By: Ashlyn Halseth
As their name suggests, the red-bellied watersnake or Nerodia erythrogaster erythrogaster is a non-venomous snake, found in Georgia, that lives close to water! They are known for their distinctive keeled scales, that make them appear dull and raised off the snake’s body as opposed to smooth scales. When they are first born, juvenile red-bellied watersnakes have numerous dark stripes on their neck that fade into blotches as you reach the tail. This color pattern allows young watersnakes that aren’t adapted with venom, the ability to blend in, or camouflage into their environment to avoid predators. As they mature, the snakes’ colorful pattern will fade into a solid color on top, typically brown or grey. This coloration among water-dwelling snakes is common; however, the red-bellied watersnake has an unpatterned underside/belly that can range in color from pale yellow to bright orange that is unique to this species.
Another feature that distinguishes the red-bellied watersnake from other watersnakes, is how they respond to stress. When faced with danger, most watersnakes will take cover with the nearby body of water to avoid predation; but in the case of the red-bellied watersnake, they will often flee out of the water into nearby brush. If no cover is close, the snake will instead use mimicry to trick predators into thinking they are a venomous snake instead. They will coil up and strike at the nearby animals spreading foul-smelling musk instead of venom. While the musk will startle their attacker and their sharp fangs will pierce through the skin, the red-bellied watersnake will rarely harm something larger than itself and is protected under Georgia law.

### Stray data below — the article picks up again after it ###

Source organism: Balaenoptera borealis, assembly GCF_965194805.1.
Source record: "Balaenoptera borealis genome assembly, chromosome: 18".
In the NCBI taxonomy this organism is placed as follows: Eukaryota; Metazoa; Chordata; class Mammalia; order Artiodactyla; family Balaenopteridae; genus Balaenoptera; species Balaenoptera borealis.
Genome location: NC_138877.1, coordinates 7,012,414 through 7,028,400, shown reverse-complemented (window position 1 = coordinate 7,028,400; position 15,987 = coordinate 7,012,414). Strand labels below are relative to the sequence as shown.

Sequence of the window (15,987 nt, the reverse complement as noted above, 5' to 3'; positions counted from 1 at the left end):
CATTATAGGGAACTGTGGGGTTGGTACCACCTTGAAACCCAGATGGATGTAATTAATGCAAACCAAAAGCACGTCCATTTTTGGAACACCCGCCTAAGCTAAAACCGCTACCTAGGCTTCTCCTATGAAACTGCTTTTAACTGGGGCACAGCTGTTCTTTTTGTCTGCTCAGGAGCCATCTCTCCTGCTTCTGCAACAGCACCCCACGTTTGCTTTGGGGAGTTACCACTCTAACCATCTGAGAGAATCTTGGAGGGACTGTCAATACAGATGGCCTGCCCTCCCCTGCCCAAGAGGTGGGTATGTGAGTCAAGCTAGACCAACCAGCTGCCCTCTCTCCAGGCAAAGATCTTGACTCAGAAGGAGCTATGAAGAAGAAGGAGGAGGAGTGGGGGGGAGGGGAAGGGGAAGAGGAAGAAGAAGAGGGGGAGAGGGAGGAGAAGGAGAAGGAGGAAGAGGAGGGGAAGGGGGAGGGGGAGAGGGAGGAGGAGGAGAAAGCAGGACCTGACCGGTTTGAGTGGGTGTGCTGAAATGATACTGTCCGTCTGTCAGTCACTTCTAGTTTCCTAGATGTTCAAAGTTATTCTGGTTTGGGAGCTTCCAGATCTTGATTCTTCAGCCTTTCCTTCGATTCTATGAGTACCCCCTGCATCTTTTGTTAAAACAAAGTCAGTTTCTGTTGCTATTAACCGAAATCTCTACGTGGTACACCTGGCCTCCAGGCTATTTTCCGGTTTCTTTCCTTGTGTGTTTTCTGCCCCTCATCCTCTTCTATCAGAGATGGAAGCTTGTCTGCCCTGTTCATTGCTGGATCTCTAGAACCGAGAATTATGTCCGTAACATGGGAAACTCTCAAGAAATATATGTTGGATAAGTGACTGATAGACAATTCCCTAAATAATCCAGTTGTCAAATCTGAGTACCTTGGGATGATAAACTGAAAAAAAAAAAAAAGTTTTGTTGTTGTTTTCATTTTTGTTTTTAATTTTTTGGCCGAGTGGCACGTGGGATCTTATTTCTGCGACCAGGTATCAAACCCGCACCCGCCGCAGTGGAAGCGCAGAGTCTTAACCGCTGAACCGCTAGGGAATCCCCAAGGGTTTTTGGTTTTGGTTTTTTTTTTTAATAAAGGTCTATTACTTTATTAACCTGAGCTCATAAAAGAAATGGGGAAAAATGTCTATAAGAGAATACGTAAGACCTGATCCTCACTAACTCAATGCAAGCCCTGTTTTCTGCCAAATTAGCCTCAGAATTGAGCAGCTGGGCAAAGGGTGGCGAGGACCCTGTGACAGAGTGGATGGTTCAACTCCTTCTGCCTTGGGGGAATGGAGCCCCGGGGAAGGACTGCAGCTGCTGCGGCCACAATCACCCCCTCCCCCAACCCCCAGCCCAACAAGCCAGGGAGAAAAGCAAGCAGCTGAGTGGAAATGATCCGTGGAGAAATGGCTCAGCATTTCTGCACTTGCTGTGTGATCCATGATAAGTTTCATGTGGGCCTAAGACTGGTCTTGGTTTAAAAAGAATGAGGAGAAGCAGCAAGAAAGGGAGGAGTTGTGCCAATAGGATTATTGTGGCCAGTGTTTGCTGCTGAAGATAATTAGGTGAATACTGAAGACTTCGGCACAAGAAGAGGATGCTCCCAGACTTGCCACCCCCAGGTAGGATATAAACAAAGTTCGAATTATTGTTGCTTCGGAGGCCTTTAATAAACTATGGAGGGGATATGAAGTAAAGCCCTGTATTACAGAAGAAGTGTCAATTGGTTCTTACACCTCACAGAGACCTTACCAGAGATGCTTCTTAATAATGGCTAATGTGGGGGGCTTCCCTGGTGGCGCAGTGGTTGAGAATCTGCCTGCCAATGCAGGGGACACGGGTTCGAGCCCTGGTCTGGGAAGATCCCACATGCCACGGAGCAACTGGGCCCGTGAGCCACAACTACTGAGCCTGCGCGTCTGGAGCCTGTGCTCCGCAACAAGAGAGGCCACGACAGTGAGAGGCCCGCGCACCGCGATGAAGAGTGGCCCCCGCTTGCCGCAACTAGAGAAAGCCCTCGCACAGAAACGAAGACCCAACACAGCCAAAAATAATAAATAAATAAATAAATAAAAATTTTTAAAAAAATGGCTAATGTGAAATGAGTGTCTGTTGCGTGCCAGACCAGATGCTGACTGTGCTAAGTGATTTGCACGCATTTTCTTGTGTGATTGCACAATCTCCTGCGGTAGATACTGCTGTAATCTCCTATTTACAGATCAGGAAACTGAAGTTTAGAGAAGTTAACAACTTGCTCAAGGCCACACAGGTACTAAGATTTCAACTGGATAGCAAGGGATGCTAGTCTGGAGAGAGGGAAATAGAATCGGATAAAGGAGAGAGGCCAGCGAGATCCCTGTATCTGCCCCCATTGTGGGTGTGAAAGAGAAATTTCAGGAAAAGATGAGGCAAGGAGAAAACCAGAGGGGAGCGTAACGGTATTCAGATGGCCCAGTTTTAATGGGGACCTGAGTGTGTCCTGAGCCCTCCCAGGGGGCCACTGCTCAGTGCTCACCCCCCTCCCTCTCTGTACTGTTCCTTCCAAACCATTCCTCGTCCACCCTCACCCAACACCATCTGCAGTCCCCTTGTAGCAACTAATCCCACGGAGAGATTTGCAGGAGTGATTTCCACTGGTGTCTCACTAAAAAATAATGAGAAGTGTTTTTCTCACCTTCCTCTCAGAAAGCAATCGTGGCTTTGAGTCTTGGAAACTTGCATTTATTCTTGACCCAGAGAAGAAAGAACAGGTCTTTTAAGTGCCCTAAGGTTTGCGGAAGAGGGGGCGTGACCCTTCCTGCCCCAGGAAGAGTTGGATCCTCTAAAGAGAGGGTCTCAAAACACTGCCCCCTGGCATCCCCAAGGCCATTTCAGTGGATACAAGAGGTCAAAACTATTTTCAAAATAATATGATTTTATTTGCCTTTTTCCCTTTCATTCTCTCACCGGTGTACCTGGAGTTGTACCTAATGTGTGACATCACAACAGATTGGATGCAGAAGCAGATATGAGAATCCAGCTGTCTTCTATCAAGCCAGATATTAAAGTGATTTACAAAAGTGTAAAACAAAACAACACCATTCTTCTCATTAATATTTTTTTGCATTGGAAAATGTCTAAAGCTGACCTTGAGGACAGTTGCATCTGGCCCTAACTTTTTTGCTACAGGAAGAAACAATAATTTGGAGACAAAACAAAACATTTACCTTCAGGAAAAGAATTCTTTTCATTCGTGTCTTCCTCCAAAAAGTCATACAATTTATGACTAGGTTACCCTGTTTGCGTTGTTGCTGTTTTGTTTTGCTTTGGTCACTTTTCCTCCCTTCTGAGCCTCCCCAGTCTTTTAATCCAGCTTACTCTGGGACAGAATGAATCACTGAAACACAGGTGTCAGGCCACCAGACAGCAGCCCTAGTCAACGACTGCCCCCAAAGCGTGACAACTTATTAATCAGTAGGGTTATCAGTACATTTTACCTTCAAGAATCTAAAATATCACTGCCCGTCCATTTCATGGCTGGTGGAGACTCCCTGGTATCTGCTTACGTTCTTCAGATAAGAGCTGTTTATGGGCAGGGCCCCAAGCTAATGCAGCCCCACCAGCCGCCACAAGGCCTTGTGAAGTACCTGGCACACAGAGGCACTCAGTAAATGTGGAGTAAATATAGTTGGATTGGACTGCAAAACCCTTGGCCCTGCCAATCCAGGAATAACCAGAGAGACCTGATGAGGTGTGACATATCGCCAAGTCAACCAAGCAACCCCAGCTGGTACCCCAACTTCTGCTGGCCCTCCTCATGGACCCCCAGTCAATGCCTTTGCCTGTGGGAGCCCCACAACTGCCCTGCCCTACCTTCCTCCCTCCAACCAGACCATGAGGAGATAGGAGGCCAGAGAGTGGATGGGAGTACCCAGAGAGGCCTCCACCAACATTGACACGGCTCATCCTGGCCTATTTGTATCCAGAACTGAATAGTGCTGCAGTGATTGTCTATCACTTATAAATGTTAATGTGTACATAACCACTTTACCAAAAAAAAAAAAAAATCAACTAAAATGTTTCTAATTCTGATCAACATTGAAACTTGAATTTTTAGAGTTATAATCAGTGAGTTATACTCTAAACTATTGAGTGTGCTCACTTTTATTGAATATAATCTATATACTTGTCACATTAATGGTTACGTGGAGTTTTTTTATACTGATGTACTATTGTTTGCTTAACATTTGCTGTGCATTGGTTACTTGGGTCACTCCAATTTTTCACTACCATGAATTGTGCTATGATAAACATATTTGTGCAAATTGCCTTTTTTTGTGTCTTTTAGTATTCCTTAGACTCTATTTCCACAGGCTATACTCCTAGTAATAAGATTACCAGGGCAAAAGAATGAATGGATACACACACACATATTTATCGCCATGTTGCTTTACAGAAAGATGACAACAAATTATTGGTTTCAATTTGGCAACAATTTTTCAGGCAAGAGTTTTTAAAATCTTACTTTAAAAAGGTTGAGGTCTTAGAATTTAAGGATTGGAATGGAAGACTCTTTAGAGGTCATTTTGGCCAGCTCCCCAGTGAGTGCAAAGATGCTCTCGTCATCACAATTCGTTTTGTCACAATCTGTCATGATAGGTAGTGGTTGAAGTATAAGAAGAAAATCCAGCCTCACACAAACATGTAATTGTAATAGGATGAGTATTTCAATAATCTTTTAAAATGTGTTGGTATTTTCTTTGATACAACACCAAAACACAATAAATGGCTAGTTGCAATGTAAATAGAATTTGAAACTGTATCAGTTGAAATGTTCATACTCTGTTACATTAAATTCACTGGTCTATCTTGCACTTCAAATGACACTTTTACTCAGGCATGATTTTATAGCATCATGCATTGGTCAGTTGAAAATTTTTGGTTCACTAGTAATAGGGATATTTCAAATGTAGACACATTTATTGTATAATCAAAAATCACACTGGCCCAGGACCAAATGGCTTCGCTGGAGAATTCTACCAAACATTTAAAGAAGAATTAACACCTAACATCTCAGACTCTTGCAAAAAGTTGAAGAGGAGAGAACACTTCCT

As for prey species, the red-bellied water snake will consume almost anything smaller than itself, which averages about 30-48 inches in length. Due to their semi-aquatic habitat, the red-bellied watersnake will primarily consume amphibians and some species of fish. Because the red-bellied watersnake lives everywhere from northern Florida to Virginia, skipping mountainous areas, different biologists have observed different behavioral changes; however, in most locations, the following reigns true. Red-bellied water snakes are exothermic, meaning they rely on their environment to regulate their body temperature. Because of this, watersnakes will be inactive during the day, using this time to sunbathe and increase their internal body temperature and hunt at dawn and dusk.
Another interesting adaptation of the red-bellied water snake is the fact that they give live birth. Throughout the world, about 70% of snakes will be oviparous, meaning they lay eggs with their young inside giving them a chance to develop while consuming the yolk. But, because of environmental stressors, red-bellied watersnakes birth live young, similar to mammals, instead of laying eggs. This alteration in natural history allows the species to skip a phase of their life cycle that leaves them vulnerable. Eggs, without strict parental care, are easily washed away by flooding or consumed by predators. Without needing an egg for full development, the red-bellied watersnake is capable of laying 6 to 50 young every fall, all ready to fight with a small pair of fangs.
Rogers, Emily. Willson, JD. “Red-bellied Watersnake (Nerodia erthrogaster).” Savannah River Ecology Laboratory. Accessed August 20, 2020. https://srelherp.uga.edu/snakes/nerery.htm
“Red-bellied Watersnake.” Amphibians and Reptiles of North Carolina. Accessed August 20, 2020. http://herpsofnc.org/red-bellied-watersnake/
“Redbelly Water Snake” Florida Museum. Accessed August 20, 2020. https://www.floridamuseum.ufl.edu/herpetology/fl-snakes/list/nerodia-e-erythrogaster/
Bradford, Alina. “Snake Facts & Types of Snakes.” Live Science. Accessed August 20, 2020. https://www.livescience.com/27845-snakes.html#:~:text=Snake%20eggs%20%26%20baby%20snakes&text=About%2070%20percent%20of%20snakes,climates%20do%20not%20lay%20eggs.